Italy tells Afghan interpreters to 'wait' amid Taliban death threat
HERAT – As the United States ramps up its airstrikes against advancing Taliban militants, some 40 local interpreters fearing for their lives have reiterated calls for Italian authorities to get them out of Afghanistan.
Despite repeated emails to the Italian embassy the Afghan translators, who are in the crosshairs of the Taliban for helping Italian troops, have been told to wait.
“I emailed the Italian embassy on June 20th, nearly two months ago and haven't received any news yet,” Fazulullah Moslim, a former Interpreter and spokesperson for the Afghan translators told the Italian Insider. Mr Moslim said the defense attache at the Italian embassy told him not to send further emails and to “keep waiting.”
“The security situation in Herat has extremely deteriorated in the last week and the Taliban are almost inside the town,” he said. “Heratis have been asked to join the battle and resist the Taliban forces and people are dying on daily basis.”
Interpreters are the most exposed and at risk, having worked as the point of contact between Italian armies and Afghan locals since the first Italian troops arrived in the area in September 2001.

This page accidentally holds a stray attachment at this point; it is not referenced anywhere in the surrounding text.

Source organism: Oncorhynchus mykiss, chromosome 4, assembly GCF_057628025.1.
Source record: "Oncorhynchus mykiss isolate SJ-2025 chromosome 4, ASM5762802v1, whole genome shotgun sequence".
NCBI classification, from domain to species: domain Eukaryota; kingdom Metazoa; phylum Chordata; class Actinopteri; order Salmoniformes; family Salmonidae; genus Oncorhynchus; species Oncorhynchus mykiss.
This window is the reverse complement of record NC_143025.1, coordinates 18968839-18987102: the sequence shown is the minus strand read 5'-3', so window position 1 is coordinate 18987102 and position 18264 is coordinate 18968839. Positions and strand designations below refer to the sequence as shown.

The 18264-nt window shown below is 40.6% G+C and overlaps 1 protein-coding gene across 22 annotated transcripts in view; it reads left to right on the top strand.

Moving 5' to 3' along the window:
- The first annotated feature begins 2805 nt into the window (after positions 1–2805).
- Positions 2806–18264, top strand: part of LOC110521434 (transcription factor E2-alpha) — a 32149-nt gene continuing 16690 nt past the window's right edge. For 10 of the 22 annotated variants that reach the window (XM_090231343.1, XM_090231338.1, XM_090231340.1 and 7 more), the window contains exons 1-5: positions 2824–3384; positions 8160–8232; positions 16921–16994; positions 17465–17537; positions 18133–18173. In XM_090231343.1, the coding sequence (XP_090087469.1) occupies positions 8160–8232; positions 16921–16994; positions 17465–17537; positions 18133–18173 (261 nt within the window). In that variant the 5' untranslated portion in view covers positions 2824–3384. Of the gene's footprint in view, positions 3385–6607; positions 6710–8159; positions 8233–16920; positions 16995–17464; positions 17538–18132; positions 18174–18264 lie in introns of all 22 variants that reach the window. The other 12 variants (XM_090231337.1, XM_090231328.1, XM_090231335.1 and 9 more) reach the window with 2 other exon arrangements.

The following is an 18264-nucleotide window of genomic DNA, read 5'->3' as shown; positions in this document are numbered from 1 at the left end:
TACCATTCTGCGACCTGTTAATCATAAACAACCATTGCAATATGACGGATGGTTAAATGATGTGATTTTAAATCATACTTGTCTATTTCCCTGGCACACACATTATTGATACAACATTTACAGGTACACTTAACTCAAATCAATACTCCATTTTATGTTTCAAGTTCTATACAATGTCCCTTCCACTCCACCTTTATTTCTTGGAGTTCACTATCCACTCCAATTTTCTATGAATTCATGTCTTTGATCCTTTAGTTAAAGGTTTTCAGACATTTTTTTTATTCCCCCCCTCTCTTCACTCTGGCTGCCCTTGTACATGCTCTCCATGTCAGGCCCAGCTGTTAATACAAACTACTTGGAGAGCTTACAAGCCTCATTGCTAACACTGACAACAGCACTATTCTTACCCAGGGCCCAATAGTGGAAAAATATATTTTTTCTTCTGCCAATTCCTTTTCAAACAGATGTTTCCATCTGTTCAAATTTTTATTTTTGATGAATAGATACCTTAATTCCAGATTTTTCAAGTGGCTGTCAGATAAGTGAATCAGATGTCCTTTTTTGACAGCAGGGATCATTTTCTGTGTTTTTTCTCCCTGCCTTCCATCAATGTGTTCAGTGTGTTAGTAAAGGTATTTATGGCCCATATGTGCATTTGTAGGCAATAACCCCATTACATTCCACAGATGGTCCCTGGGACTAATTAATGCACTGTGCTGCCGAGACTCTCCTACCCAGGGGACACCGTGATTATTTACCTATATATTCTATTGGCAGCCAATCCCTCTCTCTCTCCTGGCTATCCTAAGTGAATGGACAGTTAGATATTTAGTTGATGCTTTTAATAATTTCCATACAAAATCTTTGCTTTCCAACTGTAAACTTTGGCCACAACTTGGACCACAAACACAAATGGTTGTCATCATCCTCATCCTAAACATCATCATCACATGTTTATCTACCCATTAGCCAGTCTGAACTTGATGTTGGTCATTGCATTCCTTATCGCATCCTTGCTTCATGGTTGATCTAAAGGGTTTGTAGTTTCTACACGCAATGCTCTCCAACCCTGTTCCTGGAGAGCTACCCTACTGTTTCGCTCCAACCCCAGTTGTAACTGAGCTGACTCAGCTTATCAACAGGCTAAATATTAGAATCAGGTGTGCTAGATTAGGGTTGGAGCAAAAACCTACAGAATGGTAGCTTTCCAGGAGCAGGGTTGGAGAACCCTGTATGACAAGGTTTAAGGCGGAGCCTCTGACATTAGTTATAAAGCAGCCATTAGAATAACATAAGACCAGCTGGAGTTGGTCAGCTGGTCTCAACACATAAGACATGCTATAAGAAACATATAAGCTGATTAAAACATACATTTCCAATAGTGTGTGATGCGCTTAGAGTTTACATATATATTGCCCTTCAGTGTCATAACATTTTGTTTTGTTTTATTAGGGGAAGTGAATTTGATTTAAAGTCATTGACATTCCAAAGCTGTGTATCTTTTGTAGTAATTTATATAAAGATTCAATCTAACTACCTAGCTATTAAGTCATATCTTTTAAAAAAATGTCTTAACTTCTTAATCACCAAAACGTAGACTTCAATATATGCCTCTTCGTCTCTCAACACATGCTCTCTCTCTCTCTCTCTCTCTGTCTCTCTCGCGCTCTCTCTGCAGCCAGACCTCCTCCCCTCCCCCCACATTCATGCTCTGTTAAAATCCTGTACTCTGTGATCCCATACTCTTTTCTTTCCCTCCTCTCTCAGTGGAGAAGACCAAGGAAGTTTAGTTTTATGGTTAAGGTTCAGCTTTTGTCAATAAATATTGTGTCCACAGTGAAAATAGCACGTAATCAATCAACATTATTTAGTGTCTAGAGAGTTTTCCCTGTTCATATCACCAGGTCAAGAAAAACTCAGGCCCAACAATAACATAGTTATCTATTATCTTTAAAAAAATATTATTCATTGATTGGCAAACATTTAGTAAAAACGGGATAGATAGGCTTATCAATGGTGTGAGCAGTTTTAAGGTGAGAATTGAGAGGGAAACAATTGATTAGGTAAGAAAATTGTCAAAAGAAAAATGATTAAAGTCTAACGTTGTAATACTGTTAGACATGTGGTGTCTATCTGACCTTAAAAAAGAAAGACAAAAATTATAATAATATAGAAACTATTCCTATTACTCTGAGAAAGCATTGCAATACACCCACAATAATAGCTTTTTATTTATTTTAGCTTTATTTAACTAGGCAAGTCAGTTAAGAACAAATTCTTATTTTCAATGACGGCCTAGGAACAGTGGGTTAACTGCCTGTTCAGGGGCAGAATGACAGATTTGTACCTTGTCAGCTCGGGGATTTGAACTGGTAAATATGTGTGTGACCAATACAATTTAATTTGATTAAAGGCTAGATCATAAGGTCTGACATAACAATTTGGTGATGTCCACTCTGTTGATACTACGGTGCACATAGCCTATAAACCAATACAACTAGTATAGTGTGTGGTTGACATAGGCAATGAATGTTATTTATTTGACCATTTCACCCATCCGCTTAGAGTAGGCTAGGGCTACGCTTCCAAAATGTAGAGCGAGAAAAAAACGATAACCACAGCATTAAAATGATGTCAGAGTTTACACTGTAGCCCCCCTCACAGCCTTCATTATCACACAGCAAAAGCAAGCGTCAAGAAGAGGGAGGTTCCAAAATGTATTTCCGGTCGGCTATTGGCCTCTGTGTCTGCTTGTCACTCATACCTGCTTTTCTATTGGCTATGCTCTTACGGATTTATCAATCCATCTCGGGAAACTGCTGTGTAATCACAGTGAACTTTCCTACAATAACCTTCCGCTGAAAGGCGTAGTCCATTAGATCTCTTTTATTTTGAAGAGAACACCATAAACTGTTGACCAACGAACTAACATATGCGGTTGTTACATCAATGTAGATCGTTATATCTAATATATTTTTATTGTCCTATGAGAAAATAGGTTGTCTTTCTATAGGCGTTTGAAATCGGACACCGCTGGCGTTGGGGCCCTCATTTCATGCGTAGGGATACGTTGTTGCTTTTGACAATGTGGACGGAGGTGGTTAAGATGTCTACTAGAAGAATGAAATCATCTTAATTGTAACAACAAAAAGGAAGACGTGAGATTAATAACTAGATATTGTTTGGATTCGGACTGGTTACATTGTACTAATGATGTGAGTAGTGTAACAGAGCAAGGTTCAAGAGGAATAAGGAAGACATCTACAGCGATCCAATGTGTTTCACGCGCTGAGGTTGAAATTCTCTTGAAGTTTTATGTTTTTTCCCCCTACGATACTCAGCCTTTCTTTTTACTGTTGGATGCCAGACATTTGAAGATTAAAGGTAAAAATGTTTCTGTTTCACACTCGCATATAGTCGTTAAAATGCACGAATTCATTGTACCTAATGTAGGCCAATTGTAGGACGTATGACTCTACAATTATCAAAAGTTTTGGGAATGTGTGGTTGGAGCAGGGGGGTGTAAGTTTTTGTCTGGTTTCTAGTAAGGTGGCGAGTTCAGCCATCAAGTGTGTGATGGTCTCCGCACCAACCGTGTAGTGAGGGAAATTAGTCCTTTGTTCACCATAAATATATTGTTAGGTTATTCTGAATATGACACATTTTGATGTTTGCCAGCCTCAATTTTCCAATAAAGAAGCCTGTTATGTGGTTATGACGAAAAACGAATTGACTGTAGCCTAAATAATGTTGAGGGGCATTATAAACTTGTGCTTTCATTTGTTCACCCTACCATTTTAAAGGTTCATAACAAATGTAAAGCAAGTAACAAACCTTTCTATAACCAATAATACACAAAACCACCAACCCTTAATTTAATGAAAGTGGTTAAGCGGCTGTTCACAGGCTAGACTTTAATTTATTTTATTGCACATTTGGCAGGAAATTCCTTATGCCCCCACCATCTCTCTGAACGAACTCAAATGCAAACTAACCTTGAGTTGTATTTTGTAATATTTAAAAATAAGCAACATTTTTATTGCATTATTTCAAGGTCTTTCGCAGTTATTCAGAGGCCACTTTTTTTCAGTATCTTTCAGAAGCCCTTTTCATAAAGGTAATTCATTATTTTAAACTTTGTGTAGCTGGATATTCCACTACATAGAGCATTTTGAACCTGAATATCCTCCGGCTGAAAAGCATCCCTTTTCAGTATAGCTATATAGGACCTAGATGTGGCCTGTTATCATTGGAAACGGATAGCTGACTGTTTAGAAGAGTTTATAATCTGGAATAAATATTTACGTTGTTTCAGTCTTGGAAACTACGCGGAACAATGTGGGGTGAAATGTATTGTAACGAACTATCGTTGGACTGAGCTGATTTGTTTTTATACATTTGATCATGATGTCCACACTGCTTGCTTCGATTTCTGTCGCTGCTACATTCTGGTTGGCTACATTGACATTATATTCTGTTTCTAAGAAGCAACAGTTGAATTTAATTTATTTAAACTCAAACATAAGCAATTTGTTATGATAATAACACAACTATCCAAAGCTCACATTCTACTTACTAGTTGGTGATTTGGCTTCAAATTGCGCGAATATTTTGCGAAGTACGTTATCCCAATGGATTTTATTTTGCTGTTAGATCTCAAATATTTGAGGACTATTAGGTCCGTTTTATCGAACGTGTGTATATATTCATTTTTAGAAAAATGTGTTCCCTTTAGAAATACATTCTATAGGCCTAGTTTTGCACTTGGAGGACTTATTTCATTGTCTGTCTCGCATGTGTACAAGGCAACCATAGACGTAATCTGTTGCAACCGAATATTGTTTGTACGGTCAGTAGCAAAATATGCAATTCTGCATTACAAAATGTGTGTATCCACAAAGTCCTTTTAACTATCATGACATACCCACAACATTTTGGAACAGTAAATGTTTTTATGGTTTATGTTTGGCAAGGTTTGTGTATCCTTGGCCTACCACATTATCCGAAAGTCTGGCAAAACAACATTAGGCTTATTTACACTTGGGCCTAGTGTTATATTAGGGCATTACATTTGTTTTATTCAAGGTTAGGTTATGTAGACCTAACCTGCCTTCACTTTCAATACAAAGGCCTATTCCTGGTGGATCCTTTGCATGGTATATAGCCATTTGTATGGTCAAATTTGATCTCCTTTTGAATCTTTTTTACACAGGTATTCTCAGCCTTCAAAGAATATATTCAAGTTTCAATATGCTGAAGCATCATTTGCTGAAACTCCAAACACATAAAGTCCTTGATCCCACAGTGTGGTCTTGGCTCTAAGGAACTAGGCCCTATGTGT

With Sept. 11 approaching, the date President Joe Biden set as the final day for the removal of the entire international contingent still in Afghanistan, the United States has already started moving the 18,000 Afghans who have requested visas for their work helping American forces.
Britain has already approved 450 visas for Afghans who helped British forces.
The United States already has wider evacuation programmes in place which expect to give 70,000 visas to Afghans and 100,000 to Iraqis who requested evacuation.
According to the Red Cross, the Taliban has killed as many as 1,000 interpreters in the last few years for their cooperation with foreign forces.